Residents simulate bad service at a public hospital during a protest against the 2014 World Cup, organized by non-governmental organization (NGO) Rio de Paz (Rio of Peace) at the Jacarezinho slum in Rio de Janeiro. Reuters/Sergio Moraes
The protest was held to raise awareness and to improve public services to FIFA standards, according to the organization. Reuters/Sergio Moraes
A girl looks out a window in Borel slum in Rio de Janeiro, one of the host cities for the 2014 World Cup in Brazil. Reuters/Ricardo Moraes
A man talks on a public telephone booth painted by Brazilian artist Juarez Fagundes during the Call Parade art exhibition in Sao Paulo. The Call Parade is an exhibition involving artists who decorated and painted public telephone booths with the colours of Brazil's national soccer team for the World Cup. Reuters/Nacho Doce
The Arena de Sao Paulo Stadium. The stadium will host the opening match of the 2014 World Cup. Reuters/Paulo Whitaker
Children play in Borel slum in Rio de Janeiro. Reuters/Ricardo Moraes
Brazilian soccer legend Pele waves next to a public telephone booth with an image of his face painted by Brazilian artist Sipros after he autographed it, during the Call Parade art exhibition. Reuters/Nacho Doce
The Call Parade is a street art exhibition involving artists who decorated and painted public telephone booths with the colours of Brazil's national soccer team for the World Cup. Reuters/Nacho Doce
A man rides his motorcycle along a street decorated in celebration of the upcoming World Cup in Rio de Janeiro. Reuters/Ricardo Moraes
A man rides his bike through Rio de Janeiro. Reuters/Ricardo Moraes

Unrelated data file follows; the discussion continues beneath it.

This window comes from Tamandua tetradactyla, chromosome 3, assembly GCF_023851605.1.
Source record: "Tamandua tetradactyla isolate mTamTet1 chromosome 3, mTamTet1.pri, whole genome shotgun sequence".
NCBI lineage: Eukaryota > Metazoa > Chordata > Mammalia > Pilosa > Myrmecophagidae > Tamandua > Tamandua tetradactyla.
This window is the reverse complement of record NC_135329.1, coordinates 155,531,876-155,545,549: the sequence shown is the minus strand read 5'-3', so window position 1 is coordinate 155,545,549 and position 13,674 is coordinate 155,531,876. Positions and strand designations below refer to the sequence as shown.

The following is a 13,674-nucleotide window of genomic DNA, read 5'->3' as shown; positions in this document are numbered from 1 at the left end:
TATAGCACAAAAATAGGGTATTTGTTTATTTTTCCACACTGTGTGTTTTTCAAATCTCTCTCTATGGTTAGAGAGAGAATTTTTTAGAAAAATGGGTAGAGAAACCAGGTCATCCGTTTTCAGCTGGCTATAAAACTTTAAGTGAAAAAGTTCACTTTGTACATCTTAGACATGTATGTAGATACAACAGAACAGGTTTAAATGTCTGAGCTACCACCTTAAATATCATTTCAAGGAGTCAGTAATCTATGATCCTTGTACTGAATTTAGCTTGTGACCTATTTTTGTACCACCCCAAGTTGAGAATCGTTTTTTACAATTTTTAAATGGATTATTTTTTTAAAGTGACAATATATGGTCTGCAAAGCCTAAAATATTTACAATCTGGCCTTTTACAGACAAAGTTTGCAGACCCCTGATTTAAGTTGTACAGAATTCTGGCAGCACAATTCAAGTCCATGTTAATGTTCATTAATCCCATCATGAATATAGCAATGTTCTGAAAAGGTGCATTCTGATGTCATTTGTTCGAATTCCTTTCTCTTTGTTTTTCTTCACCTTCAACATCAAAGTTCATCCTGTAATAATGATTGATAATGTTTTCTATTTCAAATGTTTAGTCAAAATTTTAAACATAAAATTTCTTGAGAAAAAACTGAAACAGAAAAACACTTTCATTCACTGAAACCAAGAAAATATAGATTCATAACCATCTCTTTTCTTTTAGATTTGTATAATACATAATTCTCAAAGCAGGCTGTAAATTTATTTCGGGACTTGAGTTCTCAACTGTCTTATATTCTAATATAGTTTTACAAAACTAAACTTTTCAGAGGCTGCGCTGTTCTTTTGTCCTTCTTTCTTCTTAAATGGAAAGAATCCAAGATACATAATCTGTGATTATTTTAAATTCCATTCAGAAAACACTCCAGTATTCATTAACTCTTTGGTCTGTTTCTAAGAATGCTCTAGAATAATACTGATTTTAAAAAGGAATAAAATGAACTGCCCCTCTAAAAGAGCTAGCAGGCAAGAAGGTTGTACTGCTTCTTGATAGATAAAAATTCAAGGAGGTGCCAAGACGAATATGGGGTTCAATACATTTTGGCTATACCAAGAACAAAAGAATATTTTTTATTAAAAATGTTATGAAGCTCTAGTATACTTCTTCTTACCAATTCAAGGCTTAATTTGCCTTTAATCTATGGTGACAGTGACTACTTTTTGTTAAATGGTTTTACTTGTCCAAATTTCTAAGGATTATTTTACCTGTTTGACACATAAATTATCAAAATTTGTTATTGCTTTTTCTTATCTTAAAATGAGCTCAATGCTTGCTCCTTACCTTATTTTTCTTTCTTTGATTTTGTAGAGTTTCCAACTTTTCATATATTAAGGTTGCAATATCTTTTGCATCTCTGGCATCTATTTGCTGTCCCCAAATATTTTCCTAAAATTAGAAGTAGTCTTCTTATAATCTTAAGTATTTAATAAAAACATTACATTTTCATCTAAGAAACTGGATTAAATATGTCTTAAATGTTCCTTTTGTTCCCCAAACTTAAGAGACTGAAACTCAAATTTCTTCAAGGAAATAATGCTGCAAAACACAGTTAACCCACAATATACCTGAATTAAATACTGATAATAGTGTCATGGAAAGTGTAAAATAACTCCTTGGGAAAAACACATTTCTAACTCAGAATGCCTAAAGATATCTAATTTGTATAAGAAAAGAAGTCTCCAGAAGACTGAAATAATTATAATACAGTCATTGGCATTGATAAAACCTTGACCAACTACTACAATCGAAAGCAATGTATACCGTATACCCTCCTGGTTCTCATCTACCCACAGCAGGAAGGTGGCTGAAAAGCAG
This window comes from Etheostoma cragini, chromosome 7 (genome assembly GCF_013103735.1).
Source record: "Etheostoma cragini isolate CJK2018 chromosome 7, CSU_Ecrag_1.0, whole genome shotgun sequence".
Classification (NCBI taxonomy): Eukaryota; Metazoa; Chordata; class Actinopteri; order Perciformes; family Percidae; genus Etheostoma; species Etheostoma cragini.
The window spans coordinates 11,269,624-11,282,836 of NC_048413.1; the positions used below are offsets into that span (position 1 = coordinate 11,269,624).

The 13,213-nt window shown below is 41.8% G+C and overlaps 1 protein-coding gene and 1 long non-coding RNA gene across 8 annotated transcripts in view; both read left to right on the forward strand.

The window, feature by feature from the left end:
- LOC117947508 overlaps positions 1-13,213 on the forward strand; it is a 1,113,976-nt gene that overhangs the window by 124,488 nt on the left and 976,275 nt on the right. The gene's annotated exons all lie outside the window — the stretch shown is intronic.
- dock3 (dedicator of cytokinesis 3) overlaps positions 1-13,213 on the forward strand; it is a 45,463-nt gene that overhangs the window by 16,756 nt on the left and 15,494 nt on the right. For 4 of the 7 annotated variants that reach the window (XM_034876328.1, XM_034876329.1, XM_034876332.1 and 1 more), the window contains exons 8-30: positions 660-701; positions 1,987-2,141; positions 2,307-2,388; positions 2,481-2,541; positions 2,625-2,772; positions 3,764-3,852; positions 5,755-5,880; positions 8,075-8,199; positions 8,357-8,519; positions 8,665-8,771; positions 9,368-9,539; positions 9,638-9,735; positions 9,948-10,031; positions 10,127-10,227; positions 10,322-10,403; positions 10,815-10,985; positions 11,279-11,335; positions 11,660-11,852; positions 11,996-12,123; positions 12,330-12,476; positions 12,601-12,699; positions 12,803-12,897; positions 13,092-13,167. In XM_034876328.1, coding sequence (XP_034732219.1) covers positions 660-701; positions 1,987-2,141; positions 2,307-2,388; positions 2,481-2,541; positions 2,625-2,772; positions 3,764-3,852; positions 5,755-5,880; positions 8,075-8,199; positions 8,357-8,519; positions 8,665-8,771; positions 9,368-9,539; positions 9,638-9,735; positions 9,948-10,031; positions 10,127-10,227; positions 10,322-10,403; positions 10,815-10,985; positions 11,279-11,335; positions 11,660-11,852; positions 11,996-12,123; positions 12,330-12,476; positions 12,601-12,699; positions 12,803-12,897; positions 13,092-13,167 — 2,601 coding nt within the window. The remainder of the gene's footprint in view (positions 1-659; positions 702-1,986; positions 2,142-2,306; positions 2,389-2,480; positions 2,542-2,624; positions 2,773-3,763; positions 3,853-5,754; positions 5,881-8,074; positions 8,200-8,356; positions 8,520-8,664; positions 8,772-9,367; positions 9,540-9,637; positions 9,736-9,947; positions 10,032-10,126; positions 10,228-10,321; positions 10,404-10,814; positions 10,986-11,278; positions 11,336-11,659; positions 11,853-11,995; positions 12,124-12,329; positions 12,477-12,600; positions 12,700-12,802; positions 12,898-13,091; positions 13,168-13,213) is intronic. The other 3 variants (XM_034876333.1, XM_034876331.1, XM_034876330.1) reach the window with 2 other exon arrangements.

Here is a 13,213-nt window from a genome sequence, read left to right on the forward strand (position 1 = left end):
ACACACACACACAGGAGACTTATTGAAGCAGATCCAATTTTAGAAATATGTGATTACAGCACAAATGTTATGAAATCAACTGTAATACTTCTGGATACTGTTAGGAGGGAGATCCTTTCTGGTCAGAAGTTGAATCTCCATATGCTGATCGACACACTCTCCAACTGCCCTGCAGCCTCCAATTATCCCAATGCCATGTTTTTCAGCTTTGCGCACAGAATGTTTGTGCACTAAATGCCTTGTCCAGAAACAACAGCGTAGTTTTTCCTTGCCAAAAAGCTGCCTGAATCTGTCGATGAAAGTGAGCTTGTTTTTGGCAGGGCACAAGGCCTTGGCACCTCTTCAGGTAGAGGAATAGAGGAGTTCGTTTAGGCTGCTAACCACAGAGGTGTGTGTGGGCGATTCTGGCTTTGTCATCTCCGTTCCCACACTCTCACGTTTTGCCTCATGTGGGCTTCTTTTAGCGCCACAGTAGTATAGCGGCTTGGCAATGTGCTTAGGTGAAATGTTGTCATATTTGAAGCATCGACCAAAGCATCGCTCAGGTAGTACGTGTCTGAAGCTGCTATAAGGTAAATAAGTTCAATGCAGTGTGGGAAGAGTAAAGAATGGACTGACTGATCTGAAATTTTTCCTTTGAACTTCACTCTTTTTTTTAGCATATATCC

Kids of Nova Geracao (New Generation) soccer team change their clothes after losing a soccer match against Futebol Clube Borel (Soccer Club Borel) during a local tournament at the Borel slum in Rio de Janeiro. Reuters/Pilar Olivares
Brazilian soccer fan Jarbas Carlini, who makes replicas of the FIFA World Cup trophy, poses for picture at his home in Rio de Janeiro. Carlini, a mechanical technician, has been making replicas of the trophy since 1994, after Brazil won their fourth World Cup title. Reuters/Sergio Moraes
A man walks past by a sand sculpture placed on the Copacabana beach in Rio de Janeiro. Reuters/Pilar Olivares
A woman walks past a home decorated with a mural depicting a Brazilian soccer player as the Hulk flying over Argentina's Lionel Messi, right, and Portugal's Cristiano Ronaldo in Rio de Janeiro, Brazil. Brazil will host this year's World Cup soccer tournament. (AP Photo/Hassan Ammar)
A boy of Nova Geracao (New Generation) soccer team kicks a penalty against Futebol Clube Borel (Soccer Club Borel) during a local tournament at the Borel slum in Rio de Janeiro. Reuters/Pilar Olivares
Rio de Janeiro is one of the host cities for the 2014 World Cup in Brazil. Reuters/Ricardo Moraes
A mural of a Brazilian soccer fan holding up the World Cup trophy decorates a home where a woman closes her door in Rio de Janeiro, Brazil. Brazil will host this year's international soccer tournament. (AP Photo/Hassan Ammar)
A policeman stands next to a burned car near Complexo do Alemao in Rio de Janeiro. According to local media, cars in front of the Peacekeeping Program Command (CPP) were burned a day after the death of local resident Arlinda Bezerra das Chagas, 72, who died during a shootout between drug dealers and officers from Brazil's Police Peacekeeping Unit (UPP). Reuters/Ricardo Moraes
Policemen patrol near Copacabana beach in Rio de Janeiro. Rio government has increased the presence of Police Peacekeeping Unit (UPP) in the streets of the city and the slums of Alemao complex, in the north zone of Rio, and the Rocinha slum, in the south zone, after the unrest of pass weeks, according to local media. Reuters/Sergio Moraes
Brazilian flags hang on a building atop a street in Rio de Janeiro. Photo: Reuters/Ricardo Moraes
The statue of Christ the Redeemer is seen with a slum below in Rio de Janeiro. The 2014 World Cup will be held in Brazil from June 12 through July 13. Reuters/Pilar Olivares
A view of the Sugar Loaf mountain, as the sun rises in Rio de Janeiro in Brazil. Reuters/Sergio Moraes
Construction of the Arena de Sao Paulo Stadium, one of the venues for the 2014 World Cup, in Sao Paulo. The stadium will host the opening match of the 2014 World Cup. Reuters/Paulo Whitaker
The Arena de Sao Paulo Stadium. Reuters/Paulo Whitaker